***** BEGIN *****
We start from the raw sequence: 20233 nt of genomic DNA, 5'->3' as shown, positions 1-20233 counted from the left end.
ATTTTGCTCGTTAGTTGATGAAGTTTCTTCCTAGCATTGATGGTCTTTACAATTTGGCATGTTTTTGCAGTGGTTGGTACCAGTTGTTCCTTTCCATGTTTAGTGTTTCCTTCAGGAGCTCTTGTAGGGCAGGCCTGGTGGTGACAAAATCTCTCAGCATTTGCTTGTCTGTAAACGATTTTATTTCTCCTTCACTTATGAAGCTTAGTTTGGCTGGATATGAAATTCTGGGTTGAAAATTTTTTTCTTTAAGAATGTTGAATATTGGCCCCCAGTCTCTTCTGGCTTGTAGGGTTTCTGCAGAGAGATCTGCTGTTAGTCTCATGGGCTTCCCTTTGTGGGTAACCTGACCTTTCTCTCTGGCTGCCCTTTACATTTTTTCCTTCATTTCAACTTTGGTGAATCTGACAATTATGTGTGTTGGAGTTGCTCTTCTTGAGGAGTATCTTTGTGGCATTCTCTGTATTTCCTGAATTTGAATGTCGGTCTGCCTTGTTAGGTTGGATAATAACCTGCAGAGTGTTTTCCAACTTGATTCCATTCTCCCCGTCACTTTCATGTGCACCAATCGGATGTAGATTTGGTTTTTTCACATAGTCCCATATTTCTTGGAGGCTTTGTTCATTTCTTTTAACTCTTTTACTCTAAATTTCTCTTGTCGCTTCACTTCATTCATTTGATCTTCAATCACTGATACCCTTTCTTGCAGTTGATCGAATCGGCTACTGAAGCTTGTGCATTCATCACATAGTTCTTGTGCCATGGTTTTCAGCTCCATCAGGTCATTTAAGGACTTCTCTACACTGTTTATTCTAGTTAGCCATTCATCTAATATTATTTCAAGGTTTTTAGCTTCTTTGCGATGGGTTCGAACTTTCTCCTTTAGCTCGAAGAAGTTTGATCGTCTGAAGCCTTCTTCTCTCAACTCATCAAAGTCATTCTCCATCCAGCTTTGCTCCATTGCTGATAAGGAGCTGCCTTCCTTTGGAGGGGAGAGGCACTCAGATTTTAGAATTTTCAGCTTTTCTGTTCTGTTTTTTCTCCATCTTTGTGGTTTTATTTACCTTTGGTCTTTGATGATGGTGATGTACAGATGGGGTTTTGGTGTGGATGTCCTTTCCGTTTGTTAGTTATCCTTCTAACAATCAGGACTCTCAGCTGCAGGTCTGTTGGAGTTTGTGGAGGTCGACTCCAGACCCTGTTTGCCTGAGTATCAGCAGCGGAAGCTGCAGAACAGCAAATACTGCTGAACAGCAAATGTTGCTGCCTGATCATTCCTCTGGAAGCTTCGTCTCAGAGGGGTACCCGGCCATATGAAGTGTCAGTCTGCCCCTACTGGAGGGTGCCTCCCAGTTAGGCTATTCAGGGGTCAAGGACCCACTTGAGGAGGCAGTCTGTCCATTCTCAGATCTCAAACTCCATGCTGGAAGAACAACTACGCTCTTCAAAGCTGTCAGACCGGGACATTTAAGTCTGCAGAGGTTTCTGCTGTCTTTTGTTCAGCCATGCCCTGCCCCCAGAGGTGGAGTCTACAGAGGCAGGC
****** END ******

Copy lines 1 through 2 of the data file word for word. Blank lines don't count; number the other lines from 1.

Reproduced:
We start from the raw sequence: 20233 nt of genomic DNA, 5'->3' as shown, positions 1-20233 counted from the left end.
ATTTTGCTCGTTAGTTGATGAAGTTTCTTCCTAGCATTGATGGTCTTTACAATTTGGCATGTTTTTGCAGTGGTTGGTACCAGTTGTTCCTTTCCATGTTTAGTGTTTCCTTCAGGAGCTCTTGTAGGGCAGGCCTGGTGGTGACAAAATCTCTCAGCATTTGCTTGTCTGTAAACGATTTTATTTCTCCTTCACTTATGAAGCTTAGTTTGGCTGGATATGAAATTCTGGGTTGAAAATTTTTTTCTTTAAGAATGTTGAATATTGGCCCCCAGTCTCTTCTGGCTTGTAGGGTTTCTGCAGAGAGATCTGCTGTTAGTCTCATGGGCTTCCCTTTGTGGGTAACCTGACCTTTCTCTCTGGCTGCCCTTTACATTTTTTCCTTCATTTCAACTTTGGTGAATCTGACAATTATGTGTGTTGGAGTTGCTCTTCTTGAGGAGTATCTTTGTGGCATTCTCTGTATTTCCTGAATTTGAATGTCGGTCTGCCTTGTTAGGTTGGATAATAACCTGCAGAGTGTTTTCCAACTTGATTCCATTCTCCCCGTCACTTTCATGTGCACCAATCGGATGTAGATTTGGTTTTTTCACATAGTCCCATATTTCTTGGAGGCTTTGTTCATTTCTTTTAACTCTTTTACTCTAAATTTCTCTTGTCGCTTCACTTCATTCATTTGATCTTCAATCACTGATACCCTTTCTTGCAGTTGATCGAATCGGCTACTGAAGCTTGTGCATTCATCACATAGTTCTTGTGCCATGGTTTTCAGCTCCATCAGGTCATTTAAGGACTTCTCTACACTGTTTATTCTAGTTAGCCATTCATCTAATATTATTTCAAGGTTTTTAGCTTCTTTGCGATGGGTTCGAACTTTCTCCTTTAGCTCGAAGAAGTTTGATCGTCTGAAGCCTTCTTCTCTCAACTCATCAAAGTCATTCTCCATCCAGCTTTGCTCCATTGCTGATAAGGAGCTGCCTTCCTTTGGAGGGGAGAGGCACTCAGATTTTAGAATTTTCAGCTTTTCTGTTCTGTTTTTTCTCCATCTTTGTGGTTTTATTTACCTTTGGTCTTTGATGATGGTGATGTACAGATGGGGTTTTGGTGTGGATGTCCTTTCCGTTTGTTAGTTATCCTTCTAACAATCAGGACTCTCAGCTGCAGGTCTGTTGGAGTTTGTGGAGGTCGACTCCAGACCCTGTTTGCCTGAGTATCAGCAGCGGAAGCTGCAGAACAGCAAATACTGCTGAACAGCAAATGTTGCTGCCTGATCATTCCTCTGGAAGCTTCGTCTCAGAGGGGTACCCGGCCATATGAAGTGTCAGTCTGCCCCTACTGGAGGGTGCCTCCCAGTTAGGCTATTCAGGGGTCAAGGACCCACTTGAGGAGGCAGTCTGTCCATTCTCAGATCTCAAACTCCATGCTGGAAGAACAACTACGCTCTTCAAAGCTGTCAGACCGGGACATTTAAGTCTGCAGAGGTTTCTGCTGTCTTTTGTTCAGCCATGCCCTGCCCCCAGAGGTGGAGTCTACAGAGGCAGGC